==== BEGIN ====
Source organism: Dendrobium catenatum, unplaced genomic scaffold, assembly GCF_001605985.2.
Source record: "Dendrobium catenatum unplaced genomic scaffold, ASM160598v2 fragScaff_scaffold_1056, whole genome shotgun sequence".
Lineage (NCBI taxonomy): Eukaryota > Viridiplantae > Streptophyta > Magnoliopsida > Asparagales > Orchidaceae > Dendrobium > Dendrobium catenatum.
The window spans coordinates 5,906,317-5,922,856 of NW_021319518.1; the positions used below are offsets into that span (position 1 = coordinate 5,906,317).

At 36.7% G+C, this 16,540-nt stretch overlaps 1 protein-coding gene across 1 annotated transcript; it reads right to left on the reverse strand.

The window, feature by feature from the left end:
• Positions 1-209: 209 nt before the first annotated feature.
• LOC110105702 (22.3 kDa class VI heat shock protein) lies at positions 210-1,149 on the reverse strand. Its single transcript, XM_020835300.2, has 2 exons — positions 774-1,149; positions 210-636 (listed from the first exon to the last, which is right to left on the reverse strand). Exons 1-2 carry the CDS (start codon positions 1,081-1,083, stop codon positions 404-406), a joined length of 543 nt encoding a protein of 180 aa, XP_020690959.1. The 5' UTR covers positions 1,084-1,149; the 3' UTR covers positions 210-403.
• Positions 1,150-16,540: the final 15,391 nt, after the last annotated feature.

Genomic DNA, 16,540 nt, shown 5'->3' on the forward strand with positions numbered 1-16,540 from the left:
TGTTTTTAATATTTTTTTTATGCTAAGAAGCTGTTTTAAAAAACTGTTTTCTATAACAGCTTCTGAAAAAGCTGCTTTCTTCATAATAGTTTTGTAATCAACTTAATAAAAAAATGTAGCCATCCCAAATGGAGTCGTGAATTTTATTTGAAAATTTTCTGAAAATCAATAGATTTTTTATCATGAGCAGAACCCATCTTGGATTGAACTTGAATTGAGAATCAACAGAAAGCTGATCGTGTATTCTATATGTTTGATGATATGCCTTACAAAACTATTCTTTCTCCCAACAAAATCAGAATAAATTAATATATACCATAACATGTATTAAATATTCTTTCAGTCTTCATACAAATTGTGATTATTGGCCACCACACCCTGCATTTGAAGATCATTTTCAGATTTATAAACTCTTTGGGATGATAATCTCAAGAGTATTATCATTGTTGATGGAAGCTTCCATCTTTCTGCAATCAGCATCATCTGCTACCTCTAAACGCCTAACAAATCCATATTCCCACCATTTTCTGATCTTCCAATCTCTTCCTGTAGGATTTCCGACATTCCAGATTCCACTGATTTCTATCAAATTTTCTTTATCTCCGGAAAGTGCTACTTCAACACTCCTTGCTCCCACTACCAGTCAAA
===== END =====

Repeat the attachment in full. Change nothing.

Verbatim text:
Source organism: Dendrobium catenatum, unplaced genomic scaffold, assembly GCF_001605985.2.
Source record: "Dendrobium catenatum unplaced genomic scaffold, ASM160598v2 fragScaff_scaffold_1056, whole genome shotgun sequence".
Lineage (NCBI taxonomy): Eukaryota > Viridiplantae > Streptophyta > Magnoliopsida > Asparagales > Orchidaceae > Dendrobium > Dendrobium catenatum.
The window spans coordinates 5,906,317-5,922,856 of NW_021319518.1; the positions used below are offsets into that span (position 1 = coordinate 5,906,317).

At 36.7% G+C, this 16,540-nt stretch overlaps 1 protein-coding gene across 1 annotated transcript; it reads right to left on the reverse strand.

The window, feature by feature from the left end:
• Positions 1-209: 209 nt before the first annotated feature.
• LOC110105702 (22.3 kDa class VI heat shock protein) lies at positions 210-1,149 on the reverse strand. Its single transcript, XM_020835300.2, has 2 exons — positions 774-1,149; positions 210-636 (listed from the first exon to the last, which is right to left on the reverse strand). Exons 1-2 carry the CDS (start codon positions 1,081-1,083, stop codon positions 404-406), a joined length of 543 nt encoding a protein of 180 aa, XP_020690959.1. The 5' UTR covers positions 1,084-1,149; the 3' UTR covers positions 210-403.
• Positions 1,150-16,540: the final 15,391 nt, after the last annotated feature.

Genomic DNA, 16,540 nt, shown 5'->3' on the forward strand with positions numbered 1-16,540 from the left:
TGTTTTTAATATTTTTTTTATGCTAAGAAGCTGTTTTAAAAAACTGTTTTCTATAACAGCTTCTGAAAAAGCTGCTTTCTTCATAATAGTTTTGTAATCAACTTAATAAAAAAATGTAGCCATCCCAAATGGAGTCGTGAATTTTATTTGAAAATTTTCTGAAAATCAATAGATTTTTTATCATGAGCAGAACCCATCTTGGATTGAACTTGAATTGAGAATCAACAGAAAGCTGATCGTGTATTCTATATGTTTGATGATATGCCTTACAAAACTATTCTTTCTCCCAACAAAATCAGAATAAATTAATATATACCATAACATGTATTAAATATTCTTTCAGTCTTCATACAAATTGTGATTATTGGCCACCACACCCTGCATTTGAAGATCATTTTCAGATTTATAAACTCTTTGGGATGATAATCTCAAGAGTATTATCATTGTTGATGGAAGCTTCCATCTTTCTGCAATCAGCATCATCTGCTACCTCTAAACGCCTAACAAATCCATATTCCCACCATTTTCTGATCTTCCAATCTCTTCCTGTAGGATTTCCGACATTCCAGATTCCACTGATTTCTATCAAATTTTCTTTATCTCCGGAAAGTGCTACTTCAACACTCCTTGCTCCCACTACCAGTCAAA